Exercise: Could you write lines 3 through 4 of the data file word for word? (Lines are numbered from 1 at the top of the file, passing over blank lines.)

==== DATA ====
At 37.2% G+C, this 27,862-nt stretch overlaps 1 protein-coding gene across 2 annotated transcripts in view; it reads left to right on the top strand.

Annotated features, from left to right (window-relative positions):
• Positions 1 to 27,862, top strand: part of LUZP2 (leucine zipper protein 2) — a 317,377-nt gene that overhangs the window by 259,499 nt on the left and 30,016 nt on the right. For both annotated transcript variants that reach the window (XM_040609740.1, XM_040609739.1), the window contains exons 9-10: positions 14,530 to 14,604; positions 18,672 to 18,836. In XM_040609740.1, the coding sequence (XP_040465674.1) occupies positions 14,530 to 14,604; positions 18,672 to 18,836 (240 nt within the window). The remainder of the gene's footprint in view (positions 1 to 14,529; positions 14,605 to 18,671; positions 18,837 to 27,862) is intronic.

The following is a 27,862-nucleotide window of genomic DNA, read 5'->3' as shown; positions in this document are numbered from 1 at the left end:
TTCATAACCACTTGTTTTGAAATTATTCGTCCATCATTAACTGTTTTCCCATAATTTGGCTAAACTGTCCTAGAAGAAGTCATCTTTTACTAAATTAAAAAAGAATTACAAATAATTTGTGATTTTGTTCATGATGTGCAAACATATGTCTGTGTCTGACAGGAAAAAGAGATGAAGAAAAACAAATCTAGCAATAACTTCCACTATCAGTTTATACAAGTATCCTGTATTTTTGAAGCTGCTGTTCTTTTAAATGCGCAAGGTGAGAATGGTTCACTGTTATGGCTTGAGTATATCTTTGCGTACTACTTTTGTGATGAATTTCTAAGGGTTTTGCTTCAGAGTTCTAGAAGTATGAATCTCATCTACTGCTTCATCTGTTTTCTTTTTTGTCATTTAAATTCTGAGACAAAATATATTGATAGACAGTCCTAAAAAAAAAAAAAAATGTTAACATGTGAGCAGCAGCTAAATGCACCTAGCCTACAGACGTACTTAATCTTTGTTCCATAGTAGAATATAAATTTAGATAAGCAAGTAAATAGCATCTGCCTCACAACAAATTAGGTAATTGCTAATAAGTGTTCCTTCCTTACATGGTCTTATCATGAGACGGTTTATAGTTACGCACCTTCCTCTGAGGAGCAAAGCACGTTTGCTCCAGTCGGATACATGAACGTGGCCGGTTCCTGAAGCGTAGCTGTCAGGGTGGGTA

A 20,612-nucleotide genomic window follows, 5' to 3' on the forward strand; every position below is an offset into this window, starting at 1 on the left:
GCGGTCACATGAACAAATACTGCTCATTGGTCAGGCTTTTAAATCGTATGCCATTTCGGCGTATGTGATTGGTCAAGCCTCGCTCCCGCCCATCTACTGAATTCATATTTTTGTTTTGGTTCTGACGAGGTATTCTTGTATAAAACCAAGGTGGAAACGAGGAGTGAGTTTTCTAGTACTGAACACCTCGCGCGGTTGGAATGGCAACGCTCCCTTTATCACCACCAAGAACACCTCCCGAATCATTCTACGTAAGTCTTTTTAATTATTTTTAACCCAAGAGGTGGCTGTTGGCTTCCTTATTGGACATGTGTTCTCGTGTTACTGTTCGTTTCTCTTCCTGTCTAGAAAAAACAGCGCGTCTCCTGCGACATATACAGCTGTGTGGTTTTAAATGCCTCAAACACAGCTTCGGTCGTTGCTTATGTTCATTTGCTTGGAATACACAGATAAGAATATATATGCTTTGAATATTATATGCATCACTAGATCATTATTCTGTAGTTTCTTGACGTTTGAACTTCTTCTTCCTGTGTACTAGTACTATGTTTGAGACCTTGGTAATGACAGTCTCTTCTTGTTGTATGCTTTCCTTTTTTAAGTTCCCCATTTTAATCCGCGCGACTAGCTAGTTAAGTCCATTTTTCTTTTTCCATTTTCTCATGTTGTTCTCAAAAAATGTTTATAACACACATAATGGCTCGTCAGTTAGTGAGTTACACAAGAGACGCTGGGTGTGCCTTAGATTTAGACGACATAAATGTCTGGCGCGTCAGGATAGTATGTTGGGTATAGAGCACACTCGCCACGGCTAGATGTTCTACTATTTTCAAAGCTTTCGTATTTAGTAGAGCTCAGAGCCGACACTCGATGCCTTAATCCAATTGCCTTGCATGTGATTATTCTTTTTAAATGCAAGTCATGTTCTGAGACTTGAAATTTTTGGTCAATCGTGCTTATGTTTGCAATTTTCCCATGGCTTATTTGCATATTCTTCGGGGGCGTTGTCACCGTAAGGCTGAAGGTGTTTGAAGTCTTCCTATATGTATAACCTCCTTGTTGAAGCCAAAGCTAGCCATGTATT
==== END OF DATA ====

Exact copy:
• Positions 1 to 27,862, top strand: part of LUZP2 (leucine zipper protein 2) — a 317,377-nt gene that overhangs the window by 259,499 nt on the left and 30,016 nt on the right. For both annotated transcript variants that reach the window (XM_040609740.1, XM_040609739.1), the window contains exons 9-10: positions 14,530 to 14,604; positions 18,672 to 18,836. In XM_040609740.1, the coding sequence (XP_040465674.1) occupies positions 14,530 to 14,604; positions 18,672 to 18,836 (240 nt within the window). The remainder of the gene's footprint in view (positions 1 to 14,529; positions 14,605 to 18,671; positions 18,837 to 27,862) is intronic.

The following is a 27,862-nucleotide window of genomic DNA, read 5'->3' as shown; positions in this document are numbered from 1 at the left end: